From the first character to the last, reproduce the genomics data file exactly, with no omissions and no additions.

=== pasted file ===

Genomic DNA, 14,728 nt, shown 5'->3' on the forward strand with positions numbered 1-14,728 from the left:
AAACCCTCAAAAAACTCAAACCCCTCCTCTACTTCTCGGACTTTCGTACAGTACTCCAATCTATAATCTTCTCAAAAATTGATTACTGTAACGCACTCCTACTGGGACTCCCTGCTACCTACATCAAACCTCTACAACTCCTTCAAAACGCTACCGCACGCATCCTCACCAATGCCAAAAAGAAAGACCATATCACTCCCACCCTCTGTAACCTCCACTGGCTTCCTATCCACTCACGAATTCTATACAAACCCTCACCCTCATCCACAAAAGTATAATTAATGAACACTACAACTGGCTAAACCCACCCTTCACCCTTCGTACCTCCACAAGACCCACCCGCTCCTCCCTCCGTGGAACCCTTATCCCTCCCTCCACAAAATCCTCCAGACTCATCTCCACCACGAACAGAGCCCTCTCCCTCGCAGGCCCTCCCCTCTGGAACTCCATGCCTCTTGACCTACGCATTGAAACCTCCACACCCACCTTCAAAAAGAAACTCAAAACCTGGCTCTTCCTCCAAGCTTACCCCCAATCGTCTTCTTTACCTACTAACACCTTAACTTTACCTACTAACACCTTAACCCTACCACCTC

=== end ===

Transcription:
Genomic DNA, 14,728 nt, shown 5'->3' on the forward strand with positions numbered 1-14,728 from the left:
AAACCCTCAAAAAACTCAAACCCCTCCTCTACTTCTCGGACTTTCGTACAGTACTCCAATCTATAATCTTCTCAAAAATTGATTACTGTAACGCACTCCTACTGGGACTCCCTGCTACCTACATCAAACCTCTACAACTCCTTCAAAACGCTACCGCACGCATCCTCACCAATGCCAAAAAGAAAGACCATATCACTCCCACCCTCTGTAACCTCCACTGGCTTCCTATCCACTCACGAATTCTATACAAACCCTCACCCTCATCCACAAAAGTATAATTAATGAACACTACAACTGGCTAAACCCACCCTTCACCCTTCGTACCTCCACAAGACCCACCCGCTCCTCCCTCCGTGGAACCCTTATCCCTCCCTCCACAAAATCCTCCAGACTCATCTCCACCACGAACAGAGCCCTCTCCCTCGCAGGCCCTCCCCTCTGGAACTCCATGCCTCTTGACCTACGCATTGAAACCTCCACACCCACCTTCAAAAAGAAACTCAAAACCTGGCTCTTCCTCCAAGCTTACCCCCAATCGTCTTCTTTACCTACTAACACCTTAACTTTACCTACTAACACCTTAACCCTACCACCTC